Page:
e-Infrastructure and e-Services for Developing Countries. 10th EAI International Conference, AFRICOMM 2018, Dakar, Senegal, November 29-30, 2019, Proceedings

Research Article

The Quest for White Spaces in the Democratic Republic of Congo

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  • @INPROCEEDINGS{10.1007/978-3-030-16042-5_20,
        author={Isaac Kamiba and Patrick Kasonga and Hope Mauwa and Antoine Bagula},
        title={The Quest for White Spaces in the Democratic Republic of Congo},
        proceedings={e-Infrastructure and e-Services for Developing Countries. 10th EAI International Conference, AFRICOMM 2018, Dakar, Senegal, November 29-30, 2019, Proceedings},
        proceedings_a={AFRICOMM},
        year={2019},
        month={3},
        keywords={TVWS White spaces Opportunistic access’s Spectrum sensing},
        doi={10.1007/978-3-030-16042-5_20}
    }
    
  • Isaac Kamiba
    Patrick Kasonga
    Hope Mauwa
    Antoine Bagula
    Year: 2019
    The Quest for White Spaces in the Democratic Republic of Congo
    AFRICOMM
    Springer
    DOI: 10.1007/978-3-030-16042-5_20
Isaac Kamiba1,*, Patrick Kasonga1, Hope Mauwa2, Antoine Bagula2,*
  • 1: ESIS Salama
  • 2: University of the Western Cape
*Contact email: isaac.kamiba@esisalama.org, abagula@uwc.ac.za

Abstract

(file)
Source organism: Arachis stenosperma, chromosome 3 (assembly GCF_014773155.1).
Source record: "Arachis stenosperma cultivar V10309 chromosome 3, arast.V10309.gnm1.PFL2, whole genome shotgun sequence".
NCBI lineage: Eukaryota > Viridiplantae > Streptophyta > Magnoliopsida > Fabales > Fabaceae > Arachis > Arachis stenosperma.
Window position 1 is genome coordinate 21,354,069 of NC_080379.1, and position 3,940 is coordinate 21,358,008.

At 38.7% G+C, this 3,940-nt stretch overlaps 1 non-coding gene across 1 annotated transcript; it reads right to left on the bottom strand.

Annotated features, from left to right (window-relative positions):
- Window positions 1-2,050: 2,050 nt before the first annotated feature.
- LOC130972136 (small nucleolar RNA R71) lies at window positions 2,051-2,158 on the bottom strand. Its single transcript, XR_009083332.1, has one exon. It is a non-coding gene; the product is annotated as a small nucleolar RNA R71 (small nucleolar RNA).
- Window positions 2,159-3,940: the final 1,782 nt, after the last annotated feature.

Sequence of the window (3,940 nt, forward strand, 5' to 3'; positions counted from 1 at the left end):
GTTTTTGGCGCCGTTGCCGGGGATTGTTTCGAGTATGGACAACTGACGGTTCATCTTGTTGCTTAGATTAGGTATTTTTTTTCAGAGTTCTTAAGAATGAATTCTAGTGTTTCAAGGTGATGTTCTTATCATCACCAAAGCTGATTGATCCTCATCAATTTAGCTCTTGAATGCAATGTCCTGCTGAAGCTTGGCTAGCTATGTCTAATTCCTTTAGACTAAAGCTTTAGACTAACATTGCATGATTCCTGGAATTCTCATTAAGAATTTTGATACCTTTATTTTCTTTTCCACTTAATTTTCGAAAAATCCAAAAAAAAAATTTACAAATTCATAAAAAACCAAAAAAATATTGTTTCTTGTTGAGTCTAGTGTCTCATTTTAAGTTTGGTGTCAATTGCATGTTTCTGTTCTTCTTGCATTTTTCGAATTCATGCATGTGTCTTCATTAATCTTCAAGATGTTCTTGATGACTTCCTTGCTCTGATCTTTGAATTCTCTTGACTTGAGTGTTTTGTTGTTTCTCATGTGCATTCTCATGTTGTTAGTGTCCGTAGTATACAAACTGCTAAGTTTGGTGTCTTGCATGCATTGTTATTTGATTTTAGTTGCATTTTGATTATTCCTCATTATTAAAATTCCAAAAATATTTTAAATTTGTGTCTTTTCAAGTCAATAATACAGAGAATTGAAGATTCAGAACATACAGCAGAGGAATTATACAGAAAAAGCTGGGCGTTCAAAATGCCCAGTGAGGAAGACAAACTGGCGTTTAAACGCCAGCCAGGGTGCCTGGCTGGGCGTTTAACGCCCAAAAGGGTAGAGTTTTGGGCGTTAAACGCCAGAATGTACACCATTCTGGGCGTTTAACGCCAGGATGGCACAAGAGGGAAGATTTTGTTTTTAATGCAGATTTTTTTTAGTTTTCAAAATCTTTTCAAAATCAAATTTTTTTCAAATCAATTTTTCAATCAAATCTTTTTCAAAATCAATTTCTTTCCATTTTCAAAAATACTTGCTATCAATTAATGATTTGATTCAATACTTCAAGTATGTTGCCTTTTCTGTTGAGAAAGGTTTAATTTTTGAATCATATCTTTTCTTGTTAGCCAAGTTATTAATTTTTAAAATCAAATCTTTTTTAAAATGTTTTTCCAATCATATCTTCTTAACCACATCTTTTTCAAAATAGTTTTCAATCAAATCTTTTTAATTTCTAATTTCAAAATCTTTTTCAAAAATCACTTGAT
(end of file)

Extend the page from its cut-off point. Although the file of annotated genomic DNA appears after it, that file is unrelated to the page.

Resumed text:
At a time when the opportunistic access to white spaces is a big opportunity for boosting innovation in broadband Internet services, many countries of the developing world are still lagging behind. In the Democratic Republic of Congo (DRC), for example, the TV White Space concept has not yet been tabulated in the operational plan of the national regulator, thus leaving a void in terms of white space discovery and usage. While many studies are still conducted to discover white spaces in several countries of the developing world, most developed countries such as the UK and USA have moved beyond the stage of testing and experimentation to embark on real white space deployments. This paper revisits the issue of spectrum sensing to identify white spaces in the UHF analog broadcast spectrum band ranging from 470 MHz to 862 MHz in the DRC. The experimental results collected from the cities of Lubumbashi and Kinshasa reveal significant white spaces in the frequency band. They provide a proof-of-concept that the national regulator could use as a starting point towards the migration to the digital terrestrial television. The experimental framework can also be used by different telecommunication operators and researchers as a guideline for white spaces identification.